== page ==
View Issue #588 Now!
High throughput level at Port of Rotterdam
Throughput in the port of Rotterdam increased by 6.1%, to 321 million tons, over the first nine months of the year. Most types of cargo showed a positive trend: agribulk (+26%), other liquid bulk (+16%), ores and scrap (+11%), coal (+9%), crude oil (+7%), containers (+6%), roll on/roll off (+2%) and mineral oil products (+1%). Down (again) were other dry bulk (-11%) and other general cargo (-15%). In tons, crude oil (+5 million), containers (+ 5 million) and ores and scrap (+3 million) accounted for the lion’s share of the total increase, with 19 million tons. Bulk cargo, up 7% to 219 million tons, performed better than general cargo, which increased by 4% to 102 million tons.Hans Smits, Port of Rotterdam Authority CEO: “The port of Rotterdam continues to perform well. Growth up so far equals that in 2007, when we spoke of a ‘sprint in the third quarter’, and this September was even better than last year. In comparison with the first six months, growth faltered, but that was the strongest period in the last ten years.
We are actually seeing signs of a change in our fortunes. There is a decline in the transshipment of feedstocks for the metal sector and chemical industry and also less growth in containers and roll on/roll off. This started in the first quarter and is related mainly to the slowdown in the world economy. When growth starts to falter in continental Europe, we are sure to notice that too. This has been delayed, however, and cushioned to some extent by the increased trade contacts with markets that are holding out better. We are also benefiting from structural investments made during the past ten years in the port and beyond, for example in the Betuwe Line. We therefore are sticking to our forecast of 4 to 5 % growth, to around 420 million tons. But for 2009 I expect a considerable slowdown in growth.”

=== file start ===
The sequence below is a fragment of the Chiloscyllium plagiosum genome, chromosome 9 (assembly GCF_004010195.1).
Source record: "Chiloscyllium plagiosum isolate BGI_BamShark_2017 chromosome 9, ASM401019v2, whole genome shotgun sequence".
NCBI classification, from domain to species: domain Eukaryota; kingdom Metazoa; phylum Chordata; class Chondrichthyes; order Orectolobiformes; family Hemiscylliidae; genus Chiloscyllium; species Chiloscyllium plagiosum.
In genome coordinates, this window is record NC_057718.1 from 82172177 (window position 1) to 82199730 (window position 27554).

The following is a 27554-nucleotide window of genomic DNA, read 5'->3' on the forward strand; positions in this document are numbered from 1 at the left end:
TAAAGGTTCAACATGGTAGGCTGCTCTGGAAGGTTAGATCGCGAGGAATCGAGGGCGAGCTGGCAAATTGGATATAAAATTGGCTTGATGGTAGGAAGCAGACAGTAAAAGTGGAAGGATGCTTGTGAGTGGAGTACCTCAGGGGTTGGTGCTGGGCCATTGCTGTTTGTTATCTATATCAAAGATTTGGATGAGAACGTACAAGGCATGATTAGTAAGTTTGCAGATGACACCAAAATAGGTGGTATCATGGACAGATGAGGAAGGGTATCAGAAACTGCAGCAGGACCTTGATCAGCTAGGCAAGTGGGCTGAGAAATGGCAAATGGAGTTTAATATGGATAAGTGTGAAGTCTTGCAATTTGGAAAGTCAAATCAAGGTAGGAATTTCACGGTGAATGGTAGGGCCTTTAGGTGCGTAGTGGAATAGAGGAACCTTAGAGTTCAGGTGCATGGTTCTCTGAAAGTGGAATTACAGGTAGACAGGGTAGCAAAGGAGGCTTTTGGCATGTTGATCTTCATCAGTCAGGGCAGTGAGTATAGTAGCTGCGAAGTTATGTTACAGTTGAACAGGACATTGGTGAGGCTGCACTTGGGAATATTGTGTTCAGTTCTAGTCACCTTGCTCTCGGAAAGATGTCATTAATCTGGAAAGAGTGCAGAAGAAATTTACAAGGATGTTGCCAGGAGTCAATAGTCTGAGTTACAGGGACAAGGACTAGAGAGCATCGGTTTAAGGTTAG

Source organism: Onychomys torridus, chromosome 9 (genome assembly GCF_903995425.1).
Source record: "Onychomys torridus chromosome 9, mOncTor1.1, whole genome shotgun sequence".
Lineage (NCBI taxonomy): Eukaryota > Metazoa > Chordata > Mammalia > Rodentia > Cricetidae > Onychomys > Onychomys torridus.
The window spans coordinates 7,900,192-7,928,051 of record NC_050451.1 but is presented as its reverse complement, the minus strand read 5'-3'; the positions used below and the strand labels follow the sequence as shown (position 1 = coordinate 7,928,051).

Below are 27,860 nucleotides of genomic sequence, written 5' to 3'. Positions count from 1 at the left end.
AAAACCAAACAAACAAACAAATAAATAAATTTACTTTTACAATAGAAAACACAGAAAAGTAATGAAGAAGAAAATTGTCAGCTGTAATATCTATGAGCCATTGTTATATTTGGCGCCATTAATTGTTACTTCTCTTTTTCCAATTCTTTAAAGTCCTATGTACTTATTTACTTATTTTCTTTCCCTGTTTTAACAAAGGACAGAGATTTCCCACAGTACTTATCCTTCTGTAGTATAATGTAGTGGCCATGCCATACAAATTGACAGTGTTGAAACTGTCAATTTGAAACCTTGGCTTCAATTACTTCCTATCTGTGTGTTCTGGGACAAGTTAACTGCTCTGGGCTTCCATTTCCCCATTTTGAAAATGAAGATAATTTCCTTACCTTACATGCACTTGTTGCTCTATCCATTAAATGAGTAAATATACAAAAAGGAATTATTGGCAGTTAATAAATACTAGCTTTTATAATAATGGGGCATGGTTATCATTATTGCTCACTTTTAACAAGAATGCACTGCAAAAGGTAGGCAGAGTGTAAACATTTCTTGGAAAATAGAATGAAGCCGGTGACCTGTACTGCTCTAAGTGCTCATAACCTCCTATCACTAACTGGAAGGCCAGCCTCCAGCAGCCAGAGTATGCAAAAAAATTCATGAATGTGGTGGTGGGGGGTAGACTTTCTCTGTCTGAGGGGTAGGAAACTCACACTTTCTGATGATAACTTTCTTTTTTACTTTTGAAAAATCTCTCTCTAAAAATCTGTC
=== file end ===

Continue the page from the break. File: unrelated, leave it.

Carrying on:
The percentage growth in imports of crude oil (+7% to 76 million tons) is gradually falling as we approach the end of the year, parallel to the recovery of the transshipment capacity in 2007. In absolute quantities, throughput comes close to the maximum level achieved in practice of over 100 million tons.
The transshipment of mineral oil products (+1% to over 44 million tons) is more or less stagnant. The demand for heavy fuel oil in particular is not increasing, because shipping lines are sailing more economically in order to cut costs. The handling of other liquid bulk (+15.7% to 27 million tons) benefited in particular from the increasing demand for biofuels and vegetable oil. Chemical products did less well.
Growth in the transshipment of agribulk (+26%) is falling gradually in the second half of the year, due to the good harvests in the EU during the 2008-2009 season. Not visible in sea/sea transshipment is a large quantity of cargo arriving by rail from Eastern Europe for transfer onto inland shipping.
Incoming trade in coal (+9% to almost 22 million tons) is flourishing, thanks to demand from Germany, where domestic production is declining both structurally and incidentally. In the fourth quarter, the growth will fall slightly in relative terms compared to the extremely good quarter in 2007.
Particularly large quantities of ores and scrap (+11% to 33 million tons) were handled, due to the high demand for steel and the expansion of production capacity in Duisburg and Liège. The last plant went into operation (again) in the fourth quarter of 2007 and therefore diminishes growth in the corresponding quarter. Besides this, production restrictions have now been announced. This results in an annual forecast of 42 million tons.
Half of the decline in the handling of other dry bulk, (–11% to 8.6 million tons) can be attributed to the loss of cargo packages. The other half is determined by economic trends. The transshipment of minerals has been under pressure since earlier in the year, due to falling demand from the chemical and metal industry. There is less call for building materials, sand and gra
American Journal of Transportation
116 Court Street, Suite 5
Plymouth, MA 02360
© Copyright 1999–2014 American Journal of Transportation.All Rights Reserved.